“Do the CLOs actually know what they’re doing?” I asked.
“In what way?”
“I thought we’d established that orders they wanted to go through Checker got a full tick in Admin, and white box orders got a half tick to send them through Tweaker.”
“We had. Or we thought we had. Unfortunately, we’ve also got some other stuff coming through, which we can’t account for,” he said. “It may just be a rumour, but I think the fluffy pink balls automatically go through Checker.”
I said, “Please tell me you’re just being idly funsome with me.”
“No, I’m absolutely serious. We’ve had trouble with the fluffy pinks, so any order with a fluffy pink will show up in Checker. We think.”
“Are you telling me that I can’t believe what I’m being told in Admin?” I asked. “I can’t assume that an order that isn’t ticked shouldn’t be coming through to Checker.”
“I’m afraid not,” my supervisor said sympathetically. “Not if there’s a fluffy pink in the box.”
The following took place the following day.
“Do you recognise any of these clients?” My colleague had approached, holding a list and a pen.
I looked at the list attentively. “Yes,” I said at length, which was true. “Those have to be tweaked and checked, and the Palmer order, which is extremely fussy, is done by Ian. Not only do they want the right colour combination of balls; they also want them in the right order. They claim it makes them easier to check their end.”
“Right,” said my colleague. “So these orders have always been checked.”
“Well, not always, but probably as long as they’ve been tweaked. They’ve been checked for a while anyway.”
“I didn’t know that,” my colleague said.
“No? Well, historically, there’s always been a line of demarcation between tweakers and checkers, so that if a brown box order went on check – that is, one that wasn’t tweaked – then it was done by us; but, if it had to be tweaked in some way, then it was done by tweakers. But there are far too many tweak orders now for specialist tweakers, so basically they have to be done dumb. If they need anything more than tweaking – i.e., checking – then we have to do them.”
“Right,” he said. “Well, I’ll add them to the list.”
“Excellent,” I said. “Hopefully, we’ll soon have something definitive to work from.”
An hour later.
“I’ve just found another order coming through Checker I’ve never seen before,” my colleague informed me. “I checked it in Admin, and it’s got a full tick.”
“Who’s the CLO?” I asked.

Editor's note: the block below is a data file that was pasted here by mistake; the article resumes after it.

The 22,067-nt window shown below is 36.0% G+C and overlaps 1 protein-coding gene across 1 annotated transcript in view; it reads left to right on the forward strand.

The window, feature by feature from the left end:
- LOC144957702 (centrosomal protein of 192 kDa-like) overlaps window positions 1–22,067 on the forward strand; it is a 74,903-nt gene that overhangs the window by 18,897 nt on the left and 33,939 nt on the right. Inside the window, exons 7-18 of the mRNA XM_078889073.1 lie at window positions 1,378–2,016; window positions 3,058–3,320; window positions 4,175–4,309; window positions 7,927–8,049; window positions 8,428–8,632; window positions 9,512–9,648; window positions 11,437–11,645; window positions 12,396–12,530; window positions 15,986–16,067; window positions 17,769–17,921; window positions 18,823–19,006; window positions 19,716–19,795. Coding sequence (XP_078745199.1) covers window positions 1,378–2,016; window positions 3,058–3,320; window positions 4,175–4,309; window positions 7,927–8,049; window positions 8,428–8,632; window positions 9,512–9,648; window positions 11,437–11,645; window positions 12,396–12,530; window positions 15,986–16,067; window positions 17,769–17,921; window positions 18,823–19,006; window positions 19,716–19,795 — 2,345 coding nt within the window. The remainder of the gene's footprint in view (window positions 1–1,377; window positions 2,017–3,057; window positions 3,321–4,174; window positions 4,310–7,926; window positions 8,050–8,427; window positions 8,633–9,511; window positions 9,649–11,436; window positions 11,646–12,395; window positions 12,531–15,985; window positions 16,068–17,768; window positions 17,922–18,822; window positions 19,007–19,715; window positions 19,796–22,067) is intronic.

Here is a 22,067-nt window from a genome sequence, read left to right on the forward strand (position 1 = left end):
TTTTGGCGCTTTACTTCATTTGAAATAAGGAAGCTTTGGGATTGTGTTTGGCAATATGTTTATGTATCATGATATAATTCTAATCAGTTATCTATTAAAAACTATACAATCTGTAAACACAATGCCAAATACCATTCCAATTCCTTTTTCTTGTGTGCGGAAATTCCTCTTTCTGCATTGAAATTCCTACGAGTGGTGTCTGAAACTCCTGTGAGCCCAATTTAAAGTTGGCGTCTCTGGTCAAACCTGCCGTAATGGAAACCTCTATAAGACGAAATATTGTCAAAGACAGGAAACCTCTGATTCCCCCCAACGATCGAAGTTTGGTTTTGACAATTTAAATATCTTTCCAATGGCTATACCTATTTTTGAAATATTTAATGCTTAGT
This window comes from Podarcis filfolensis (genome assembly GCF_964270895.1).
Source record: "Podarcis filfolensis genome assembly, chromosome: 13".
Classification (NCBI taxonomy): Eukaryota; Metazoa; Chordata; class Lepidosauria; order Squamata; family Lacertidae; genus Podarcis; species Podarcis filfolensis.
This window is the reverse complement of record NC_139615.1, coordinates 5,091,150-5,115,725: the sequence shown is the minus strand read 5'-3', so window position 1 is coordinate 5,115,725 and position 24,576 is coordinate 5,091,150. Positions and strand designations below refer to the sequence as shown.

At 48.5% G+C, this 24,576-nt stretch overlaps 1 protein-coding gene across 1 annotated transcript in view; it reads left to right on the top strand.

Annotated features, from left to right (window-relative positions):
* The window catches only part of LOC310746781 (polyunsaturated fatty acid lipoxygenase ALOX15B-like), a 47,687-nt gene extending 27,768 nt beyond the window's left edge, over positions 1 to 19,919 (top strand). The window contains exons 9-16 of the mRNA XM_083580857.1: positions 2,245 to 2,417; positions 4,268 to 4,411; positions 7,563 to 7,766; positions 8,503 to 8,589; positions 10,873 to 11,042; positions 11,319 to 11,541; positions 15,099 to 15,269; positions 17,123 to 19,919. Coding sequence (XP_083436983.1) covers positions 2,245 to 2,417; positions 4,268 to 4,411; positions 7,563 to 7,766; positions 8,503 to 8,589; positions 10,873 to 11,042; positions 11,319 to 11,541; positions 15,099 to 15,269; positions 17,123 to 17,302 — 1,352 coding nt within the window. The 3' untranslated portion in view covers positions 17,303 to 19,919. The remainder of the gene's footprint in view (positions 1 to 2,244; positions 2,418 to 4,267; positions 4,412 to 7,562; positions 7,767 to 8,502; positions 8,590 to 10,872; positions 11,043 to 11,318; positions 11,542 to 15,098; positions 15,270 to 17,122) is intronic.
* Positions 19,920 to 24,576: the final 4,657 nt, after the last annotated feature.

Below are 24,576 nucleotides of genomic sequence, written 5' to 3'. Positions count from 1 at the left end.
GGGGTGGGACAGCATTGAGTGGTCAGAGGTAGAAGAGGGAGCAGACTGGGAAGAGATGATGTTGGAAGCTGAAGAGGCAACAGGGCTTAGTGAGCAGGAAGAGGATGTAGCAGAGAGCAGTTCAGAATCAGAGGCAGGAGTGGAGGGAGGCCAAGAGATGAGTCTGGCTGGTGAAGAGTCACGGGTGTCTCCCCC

“Jemima someone-or-other,” he said.
“I think she’s new,” I said. “Might be struggling with the software.”
“So she might not know what she’s doing?” he asked. “Wouldn’t she have got some help from someone?”
“She sits next to Penny, so not much, no. The purblind leading the blind. Is there anything about the order that suggests it needs checking as well as tweaking?”
“Well, no. All the balls are the same colour, and they take the same amount every time.”
“So it probably just needs tweaking.” I smiled. “Unless we’ve employed a colour-blind packer.”
“I’ve emailed her,” he said. “I cc-ed you in.”
I checked my email. He had, indeed. “Have you had a reply?” There was no guarantee I’d be included in on the reply.
“No, she’s off until tomorrow,” said he.
“Oh, well,” said I.
Tomorrow came… all too quickly.
“I’ve just received a reply from Jemima,” my colleague said just before lunch. “Apparently, this order’s an exception. The balls are bigger than standard for their type, and all the same colour: therefore, they go through Checker.”
“How’s that an exception?” I asked. “There must be quite a few orders with balls of the same type.”
“And the same colour,” he said.
“Right,” I said. “So you’re telling me that we don’t have any other orders of the same type and colour?”
“I don’t mean to be rude,” – my colleague sounded pained – “but you don’t seem to be taking any of this in. The order constitutes a consignment of balls bigger than standard for their type, and all of the same colour. So, yes, it’s an exception.”
“Right,” I said. “So we don’t have any other orders of bigger than standard balls of their type, and all of the same colour? Or did you mean they had to be of that particular type and/or colour?”
My colleague regarded me balefully. He said, “Okay. These are orange balls of type B – though bigger than standard for type – and the consignment has no other balls of either type or colour. This order comes through Checker. If we have a consignment of green balls of type G – though bigger than standard for type – then they too would go through Checker.”